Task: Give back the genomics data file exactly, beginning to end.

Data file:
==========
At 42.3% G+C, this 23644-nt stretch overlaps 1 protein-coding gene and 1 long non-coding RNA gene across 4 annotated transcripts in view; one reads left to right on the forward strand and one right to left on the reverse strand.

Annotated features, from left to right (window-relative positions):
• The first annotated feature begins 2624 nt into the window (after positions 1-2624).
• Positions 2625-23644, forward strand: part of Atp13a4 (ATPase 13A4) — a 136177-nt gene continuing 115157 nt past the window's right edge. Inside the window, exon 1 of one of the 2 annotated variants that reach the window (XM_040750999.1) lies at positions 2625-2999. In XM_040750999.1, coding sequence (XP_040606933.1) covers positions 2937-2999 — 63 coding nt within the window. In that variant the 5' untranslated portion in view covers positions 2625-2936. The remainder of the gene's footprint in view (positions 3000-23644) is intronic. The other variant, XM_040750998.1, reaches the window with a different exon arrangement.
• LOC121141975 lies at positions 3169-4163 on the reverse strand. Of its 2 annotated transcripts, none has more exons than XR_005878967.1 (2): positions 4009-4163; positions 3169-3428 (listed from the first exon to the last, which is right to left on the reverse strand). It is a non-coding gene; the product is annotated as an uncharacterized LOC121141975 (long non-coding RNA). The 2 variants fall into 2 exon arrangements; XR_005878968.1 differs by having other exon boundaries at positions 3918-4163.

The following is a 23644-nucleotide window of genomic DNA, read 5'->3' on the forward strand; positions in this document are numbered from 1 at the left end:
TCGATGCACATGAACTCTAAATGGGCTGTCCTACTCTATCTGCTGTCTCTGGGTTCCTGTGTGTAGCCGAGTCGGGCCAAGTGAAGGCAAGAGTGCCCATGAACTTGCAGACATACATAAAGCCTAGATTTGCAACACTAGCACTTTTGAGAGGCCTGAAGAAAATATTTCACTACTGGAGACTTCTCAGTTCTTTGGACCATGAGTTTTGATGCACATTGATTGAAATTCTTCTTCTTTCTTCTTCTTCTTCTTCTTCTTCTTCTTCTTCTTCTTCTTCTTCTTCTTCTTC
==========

At 42.3% G+C, this 23644-nt stretch overlaps 1 protein-coding gene and 1 long non-coding RNA gene across 4 annotated transcripts in view; one reads left to right on the forward strand and one right to left on the reverse strand.

Annotated features, from left to right (window-relative positions):
• The first annotated feature begins 2624 nt into the window (after positions 1-2624).
• Positions 2625-23644, forward strand: part of Atp13a4 (ATPase 13A4) — a 136177-nt gene continuing 115157 nt past the window's right edge. Inside the window, exon 1 of one of the 2 annotated variants that reach the window (XM_040750999.1) lies at positions 2625-2999. In XM_040750999.1, coding sequence (XP_040606933.1) covers positions 2937-2999 — 63 coding nt within the window. In that variant the 5' untranslated portion in view covers positions 2625-2936. The remainder of the gene's footprint in view (positions 3000-23644) is intronic. The other variant, XM_040750998.1, reaches the window with a different exon arrangement.
• LOC121141975 lies at positions 3169-4163 on the reverse strand. Of its 2 annotated transcripts, none has more exons than XR_005878967.1 (2): positions 4009-4163; positions 3169-3428 (listed from the first exon to the last, which is right to left on the reverse strand). It is a non-coding gene; the product is annotated as an uncharacterized LOC121141975 (long non-coding RNA). The 2 variants fall into 2 exon arrangements; XR_005878968.1 differs by having other exon boundaries at positions 3918-4163.

The following is a 23644-nucleotide window of genomic DNA, read 5'->3' on the forward strand; positions in this document are numbered from 1 at the left end:
TCGATGCACATGAACTCTAAATGGGCTGTCCTACTCTATCTGCTGTCTCTGGGTTCCTGTGTGTAGCCGAGTCGGGCCAAGTGAAGGCAAGAGTGCCCATGAACTTGCAGACATACATAAAGCCTAGATTTGCAACACTAGCACTTTTGAGAGGCCTGAAGAAAATATTTCACTACTGGAGACTTCTCAGTTCTTTGGACCATGAGTTTTGATGCACATTGATTGAAATTCTTCTTCTTTCTTCTTCTTCTTCTTCTTCTTCTTCTTCTTCTTCTTCTTCTTCTTCTTCTTC